12/04/15 Filed in: Therapy
Suppose you’re struggling with a problem and you ask someone you trust for advice on how to solve it. Most people are only too happy to give it to you. Maybe they have personal experience with the concern in question, or maybe they know somebody who had a similar problem. Either way, this very well might you help you. Especially if it’s a practical problem and not too complex.
Or maybe you consult the all-knowing internet, a magazine, or a book. In our world, advice is not hard to come by. It’s everywhere. And if that’s true, why would you bother going to a therapist with an emotional concern? Why not just use one of the other readily available resources?
Many people have, in fact, made this very argument to me.
In social settings, sometimes people will ask, “So, um, what do you tell people who have problem x?” As if giving advice is what therapy is about.
Except it isn’t.
Advice is generalized information that can be tailored to the many, but therapy is tailored to you. Your problem may be similar to the problems that others have–-indeed, many emotional concerns are universal––but your circumstances, goals, and needs are likely to be different. Moreover, your problems do not occur in a vacuum. Your personal history is unique to you and it serves as a broad context in which to understand your problem.
As a therapist, I listen carefully to my clients. I take pains to get to know who they really are, something a columnist in magazine will not do. I try to understand my their unique psychologies. And I lock in on the various psychological factors–-thoughts, feelings, conflicts, beliefs–-that keep them stuck.
Do I give advice? Sure. Sometimes.
But not all clients need advice. Some clients need to listened to and understood at very deep level (think: unconscious mind). Some clients need to be encouraged, coaxed, or persuaded to try something new, even though it feels risky, hopeless, or fearful. Some clients need to have someone believe in them, support them, or root for them as they try–-yet again–-to make a change. Some clients need to be confronted with self-discrepancies or self-destructive behaviors (gently). Some clients need insight into patterns of behavior, relating, or resistance. Some clients need to clarify their feelings, often hidden, or simply experience them in the presence of a caring human being. Some clients need to be challenged. Some clients need acceptance.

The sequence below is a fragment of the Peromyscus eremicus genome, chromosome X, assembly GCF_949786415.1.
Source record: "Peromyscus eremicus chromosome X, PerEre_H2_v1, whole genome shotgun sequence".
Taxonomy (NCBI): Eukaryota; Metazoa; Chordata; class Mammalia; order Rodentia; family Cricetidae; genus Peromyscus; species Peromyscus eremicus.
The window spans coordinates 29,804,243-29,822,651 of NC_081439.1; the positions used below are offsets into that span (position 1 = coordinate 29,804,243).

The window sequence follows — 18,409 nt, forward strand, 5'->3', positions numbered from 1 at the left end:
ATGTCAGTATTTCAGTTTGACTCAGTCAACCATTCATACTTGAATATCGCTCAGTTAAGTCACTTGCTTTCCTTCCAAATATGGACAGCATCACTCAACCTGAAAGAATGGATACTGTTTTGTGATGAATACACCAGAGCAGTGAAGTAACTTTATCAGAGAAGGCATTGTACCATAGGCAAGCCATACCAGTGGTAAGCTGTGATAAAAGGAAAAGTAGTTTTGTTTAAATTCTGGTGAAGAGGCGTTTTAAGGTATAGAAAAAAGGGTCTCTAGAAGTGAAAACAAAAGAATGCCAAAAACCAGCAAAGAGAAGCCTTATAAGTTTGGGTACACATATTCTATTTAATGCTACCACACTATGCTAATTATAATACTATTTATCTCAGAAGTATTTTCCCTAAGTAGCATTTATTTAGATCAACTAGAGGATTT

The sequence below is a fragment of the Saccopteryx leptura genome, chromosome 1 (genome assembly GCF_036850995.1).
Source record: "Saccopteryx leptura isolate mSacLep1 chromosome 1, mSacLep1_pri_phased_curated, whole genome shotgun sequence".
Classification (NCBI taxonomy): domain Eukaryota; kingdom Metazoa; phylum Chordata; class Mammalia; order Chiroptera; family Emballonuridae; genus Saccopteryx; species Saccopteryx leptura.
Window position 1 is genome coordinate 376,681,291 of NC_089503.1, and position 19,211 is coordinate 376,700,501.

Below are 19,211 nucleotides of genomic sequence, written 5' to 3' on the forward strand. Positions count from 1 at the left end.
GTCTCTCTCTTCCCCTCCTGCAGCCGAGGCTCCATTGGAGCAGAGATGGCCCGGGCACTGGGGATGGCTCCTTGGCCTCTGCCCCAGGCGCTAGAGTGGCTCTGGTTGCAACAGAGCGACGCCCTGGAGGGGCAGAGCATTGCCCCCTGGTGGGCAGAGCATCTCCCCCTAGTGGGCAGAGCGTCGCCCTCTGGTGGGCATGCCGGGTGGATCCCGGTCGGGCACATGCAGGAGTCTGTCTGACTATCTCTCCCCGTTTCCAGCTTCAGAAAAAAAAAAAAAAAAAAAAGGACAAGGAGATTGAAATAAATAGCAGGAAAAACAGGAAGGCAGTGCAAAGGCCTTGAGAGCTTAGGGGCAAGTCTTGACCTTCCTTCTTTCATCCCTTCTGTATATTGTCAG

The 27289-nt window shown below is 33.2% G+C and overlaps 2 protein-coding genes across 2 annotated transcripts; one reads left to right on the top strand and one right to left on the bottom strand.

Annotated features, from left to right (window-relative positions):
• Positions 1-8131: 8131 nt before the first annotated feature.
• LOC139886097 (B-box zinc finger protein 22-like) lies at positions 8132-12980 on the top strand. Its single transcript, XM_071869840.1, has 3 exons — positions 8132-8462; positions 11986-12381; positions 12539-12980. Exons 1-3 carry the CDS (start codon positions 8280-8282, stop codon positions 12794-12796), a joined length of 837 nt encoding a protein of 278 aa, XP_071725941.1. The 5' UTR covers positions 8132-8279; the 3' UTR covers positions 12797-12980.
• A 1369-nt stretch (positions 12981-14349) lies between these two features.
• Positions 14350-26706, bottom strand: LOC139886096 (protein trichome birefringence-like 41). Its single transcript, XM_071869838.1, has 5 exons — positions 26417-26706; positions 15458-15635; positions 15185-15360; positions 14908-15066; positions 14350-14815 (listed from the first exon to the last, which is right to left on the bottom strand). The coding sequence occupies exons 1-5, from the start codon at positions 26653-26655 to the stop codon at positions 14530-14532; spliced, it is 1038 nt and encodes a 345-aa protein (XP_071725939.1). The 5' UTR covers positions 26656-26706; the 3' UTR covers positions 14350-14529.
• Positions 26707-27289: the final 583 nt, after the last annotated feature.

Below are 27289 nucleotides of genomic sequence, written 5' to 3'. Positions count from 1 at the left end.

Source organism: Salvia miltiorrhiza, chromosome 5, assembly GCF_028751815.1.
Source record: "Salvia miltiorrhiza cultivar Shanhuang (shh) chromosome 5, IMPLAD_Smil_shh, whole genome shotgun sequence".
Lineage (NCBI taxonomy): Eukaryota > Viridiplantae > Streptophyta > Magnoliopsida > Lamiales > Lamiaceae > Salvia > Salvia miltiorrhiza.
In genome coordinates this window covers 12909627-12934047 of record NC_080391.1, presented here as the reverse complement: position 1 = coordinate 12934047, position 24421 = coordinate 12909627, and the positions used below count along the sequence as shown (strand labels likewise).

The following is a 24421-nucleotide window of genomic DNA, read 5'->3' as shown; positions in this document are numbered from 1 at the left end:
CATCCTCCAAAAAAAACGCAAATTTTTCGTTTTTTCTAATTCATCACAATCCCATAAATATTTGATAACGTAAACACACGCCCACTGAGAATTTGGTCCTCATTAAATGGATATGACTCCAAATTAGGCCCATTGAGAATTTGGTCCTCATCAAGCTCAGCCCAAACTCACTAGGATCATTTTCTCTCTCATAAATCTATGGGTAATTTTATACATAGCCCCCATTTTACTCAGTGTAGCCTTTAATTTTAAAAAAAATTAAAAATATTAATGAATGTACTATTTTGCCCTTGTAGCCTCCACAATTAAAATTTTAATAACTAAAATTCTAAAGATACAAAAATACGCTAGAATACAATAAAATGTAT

Some clients need all these things, and more.
If years of doing therapy have taught me anything, it’s that most human problems--depression, anxiety, relationship issues, career troubles, et cetera--are more complex than they appear on the surface.
Which is why common advice so often fails.
I was wrong.
I need help.
I don't know.
(source: Bury Your Dead, by Louise Penny).
03/13/15 Filed in: Therapy
A therapist cannot change you. He can listen to your deepest concerns; clarify your wishes and wants; help you understand your emotions; challenge your thinking; be objective about your situation; invite exploration; support good efforts; coax you to try, just try; nudge you to stand up for yourself; confront your inconsistencies and irrationalities (gently); ask hard questions; appreciate your strengths; applaud your successes; provide information; teach new skills; worry about you; make direct suggestions; help you understand how dysfunctional beliefs are not serving you; and welcome your presence. But he cannot change you.
Only you can do that.
If you change, it’s because you took action. Maybe a small step here and there, a shift thinking or behavior, a risk, a new pattern. If you change it’s because you experimented with the idea of doing things differently. Maybe instead of fighting your truest, deepest nature, you made peace with it (and yourself). Maybe you treated yourself with love instead of criticism. Maybe you came to believe you were enough, just as you are.
If you change, it’s because you made it happen. You were willing to experience the discomfort that comes with resisting old habits and building news ones.
If you change, it’s because you made it happen, not your therapist.
03/01/15 Filed in: Mindful
A grownup is careful not to make too many excuses when things go wrong. She takes responsibility for her actions. If she makes a mistake, or is late, or is unprepared, she doesn’t make excuses. It’s tempting to blame others (or the situation) for her lapses, but a grownup holds herself accountable.
A grownup does his fair share. While it’s tempting to let others do his work for him, a grownup readily pitches in whenever there’s work to do, and let’s face it, there’s always work to do. A grownup knows that if he doesn’t do his fair share the people around him–-spouses, partners, siblings, coworkers, friends––will eventually feel resentful. This, in turn, will sour or even poison a relationship.
A grownup does her best to make sound judgments. Like everybody else, she feels the press of impulses, the wish for instant gratification, the temptation to ignore long-term consequences. But a grownup tries to balance reason and emotion, want and need, impulse and thought.
There are plenty of people in this world who fit the age requirement of being an adult. But what really need is more grownups.